Designs - what are they and how do they protect the fashion industry?
Updated: Sep 29, 2020
The fashion industry has obtained enormous benefits from the protection offered by design law in the European Union. But to say that designs law is complicated would be a big understatement. This post introduces registered and unregistered designs and outlines the ways in which they can be used to protect the fashion industry.
EU level design protection
The European Union offers two types of design protection which apply across the whole of the EU, namely registered and unregistered Community designs. Both have a very broad scope of protection.
If you register a design, you get a much longer period of protection - up to 25 years compared to 3 years for unregistered designs - and the scope of protection is much clearer as you have to identify the precise design you want to register.
What is the design?
Essentially the shape or appearance of any part of a product (including the entire item) has the potential to be protected as a Community design. This could be the outline or a product (e.g. a necklace), the shape of a particular product feature (such as a bag handle or belt) or the texture of a fabric (e.g. a new smart fabric or textile weave).
In order to be protected, the design must be:
new - not a direct copy of an earlier design; and
have individual character - have a different "overall impression" on the informed user from earlier designs.
The informed user is someone who is familiar with the design in practice. This is usually someone with experience of the designs in a professional or business context.
In order to register a design, you have to make a decision about what are likely to be the most commercially valuable features of your design and make sure you register them as soon as possible after you share them publicly - and definitely within one year of the date you make them available to the public (i.e. within the one year "grace period"). If you apply to register outside the grace period, the design won't be worth the digital paper it is written on as it can be easily invalidated in the future.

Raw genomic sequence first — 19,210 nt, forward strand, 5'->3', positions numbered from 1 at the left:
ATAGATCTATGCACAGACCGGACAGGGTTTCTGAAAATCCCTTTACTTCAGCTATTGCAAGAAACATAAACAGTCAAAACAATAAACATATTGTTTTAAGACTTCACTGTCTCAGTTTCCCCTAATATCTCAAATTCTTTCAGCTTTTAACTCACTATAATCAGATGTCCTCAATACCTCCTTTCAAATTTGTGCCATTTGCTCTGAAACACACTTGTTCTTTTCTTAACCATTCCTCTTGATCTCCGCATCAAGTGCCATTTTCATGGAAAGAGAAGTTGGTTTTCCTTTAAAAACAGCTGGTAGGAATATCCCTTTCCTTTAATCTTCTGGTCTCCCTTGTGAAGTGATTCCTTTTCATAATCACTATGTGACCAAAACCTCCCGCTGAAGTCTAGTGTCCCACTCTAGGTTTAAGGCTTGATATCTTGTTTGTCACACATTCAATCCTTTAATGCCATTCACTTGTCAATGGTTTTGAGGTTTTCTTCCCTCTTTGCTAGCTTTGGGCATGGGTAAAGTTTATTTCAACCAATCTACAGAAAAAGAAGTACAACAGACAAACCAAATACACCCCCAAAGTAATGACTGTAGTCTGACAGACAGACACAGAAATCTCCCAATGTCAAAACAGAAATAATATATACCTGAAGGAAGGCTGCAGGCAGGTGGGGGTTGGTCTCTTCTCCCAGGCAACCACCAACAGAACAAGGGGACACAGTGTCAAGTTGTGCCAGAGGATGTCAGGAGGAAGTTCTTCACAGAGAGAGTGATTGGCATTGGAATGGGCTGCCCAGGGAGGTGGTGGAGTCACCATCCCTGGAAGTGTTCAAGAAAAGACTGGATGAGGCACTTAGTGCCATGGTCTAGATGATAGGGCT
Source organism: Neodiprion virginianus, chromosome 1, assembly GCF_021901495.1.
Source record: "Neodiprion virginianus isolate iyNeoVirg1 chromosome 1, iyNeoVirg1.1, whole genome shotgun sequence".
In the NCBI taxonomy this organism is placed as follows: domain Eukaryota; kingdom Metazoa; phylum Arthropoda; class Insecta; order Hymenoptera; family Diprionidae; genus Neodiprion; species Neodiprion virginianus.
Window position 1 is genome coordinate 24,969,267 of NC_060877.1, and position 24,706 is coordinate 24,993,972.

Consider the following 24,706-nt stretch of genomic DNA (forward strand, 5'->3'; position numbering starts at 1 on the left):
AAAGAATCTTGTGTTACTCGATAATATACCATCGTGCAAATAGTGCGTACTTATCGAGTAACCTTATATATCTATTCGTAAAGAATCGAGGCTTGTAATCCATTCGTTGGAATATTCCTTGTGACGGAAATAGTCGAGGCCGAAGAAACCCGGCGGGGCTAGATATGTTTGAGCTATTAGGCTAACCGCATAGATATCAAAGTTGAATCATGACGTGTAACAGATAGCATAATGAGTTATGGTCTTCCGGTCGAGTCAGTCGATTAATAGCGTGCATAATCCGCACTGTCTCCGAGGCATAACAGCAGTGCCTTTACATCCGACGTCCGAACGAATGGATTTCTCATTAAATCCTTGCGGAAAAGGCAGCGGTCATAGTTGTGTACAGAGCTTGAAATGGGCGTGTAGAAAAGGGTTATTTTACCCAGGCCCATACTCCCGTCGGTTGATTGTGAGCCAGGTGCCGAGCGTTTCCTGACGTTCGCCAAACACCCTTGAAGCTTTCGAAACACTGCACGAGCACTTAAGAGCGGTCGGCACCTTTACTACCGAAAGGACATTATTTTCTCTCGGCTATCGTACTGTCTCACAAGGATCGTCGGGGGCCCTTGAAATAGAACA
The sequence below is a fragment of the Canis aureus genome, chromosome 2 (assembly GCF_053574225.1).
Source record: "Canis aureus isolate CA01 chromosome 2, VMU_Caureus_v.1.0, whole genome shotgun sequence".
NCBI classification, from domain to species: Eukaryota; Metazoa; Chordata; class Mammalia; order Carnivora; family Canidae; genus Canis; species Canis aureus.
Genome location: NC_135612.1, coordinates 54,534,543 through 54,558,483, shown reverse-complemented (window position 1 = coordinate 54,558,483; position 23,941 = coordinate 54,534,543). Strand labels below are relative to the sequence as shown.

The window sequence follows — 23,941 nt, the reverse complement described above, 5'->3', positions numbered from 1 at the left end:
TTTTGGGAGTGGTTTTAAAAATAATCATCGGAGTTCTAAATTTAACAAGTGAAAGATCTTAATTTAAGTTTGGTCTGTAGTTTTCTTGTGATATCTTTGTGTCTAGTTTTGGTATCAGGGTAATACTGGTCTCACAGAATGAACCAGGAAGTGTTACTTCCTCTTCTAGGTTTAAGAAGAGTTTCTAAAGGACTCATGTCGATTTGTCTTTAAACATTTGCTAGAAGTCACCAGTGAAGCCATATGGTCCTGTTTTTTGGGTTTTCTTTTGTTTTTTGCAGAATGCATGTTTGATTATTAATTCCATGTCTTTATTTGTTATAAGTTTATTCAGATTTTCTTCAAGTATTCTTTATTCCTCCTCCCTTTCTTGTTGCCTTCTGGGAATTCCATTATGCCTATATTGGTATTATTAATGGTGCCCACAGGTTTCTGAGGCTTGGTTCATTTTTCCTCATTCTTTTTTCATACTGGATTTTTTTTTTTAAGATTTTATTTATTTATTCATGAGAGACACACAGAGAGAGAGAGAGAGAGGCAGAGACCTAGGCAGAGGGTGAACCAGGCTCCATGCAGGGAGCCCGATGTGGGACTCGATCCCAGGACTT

Identifying the best design to register is something of a dark art and one of many occasions in life where it is sensible to get some expert advice. You need to strike a balance between something which is sufficiently distinctive to withstand an attack on its validity but not so distinctive that a competitor can easily design around it.
Unregistered Community designs - the fashion industry's secret weapon
The advantage of unregistered Community designs is that you have not had to stake your claim in advance so you can identify the features of your product in which you are claiming unregistered design protection after seeing the infringing product. Consequently, unregistered designs are usually much more successful in the courts. Although unregistered designs only last for three years from publication - for the fashion industry, this is often long enough.
In addition to Community designs, most EU countries offer national registered designs. So you could get a French registered design a German registered design and a UK registered design.
In practice, these registries have become less popular since the Community registered design was introduced because why would you want a design that is only protected in a single country when for a little bit more money (and an easier registration process) you can get one which covers the whole of the European Union).
The exception to this is the UK designs registry (the UK intellectual property office). Since Brexit was announced, there has been a flurry of design applications, often in tandem with applications to register Community registered designs. After Brexit, this will be much more common as it will be necessary to register in both the UK and at the EU level in order to secure European protection.
The UK has stated that it will respect existing rights and will introduce an identical equivalent right to the Community unregistered design which will apply if a design is first published in the UK. The MAJOR takeaway from this is that designers and fashion businesses will have to be careful to simultaneously publish in both the UK and EU after Brexit in order to secure unregistered design protection in both countries.
The UK also has a completely separate form of unregistered design right which will be covered in a separate post.
NB Community designs do not cover countries such as Switzerland, Liechtenstein, Norway and Iceland which are part of the European continent but not part of the EU. Separate protection needs to be secured in these countries if they are a concern.
To find out more contact Rosie Burbidge, Intellectual Property Partner at Gunnercooke LLP in London - email@example.com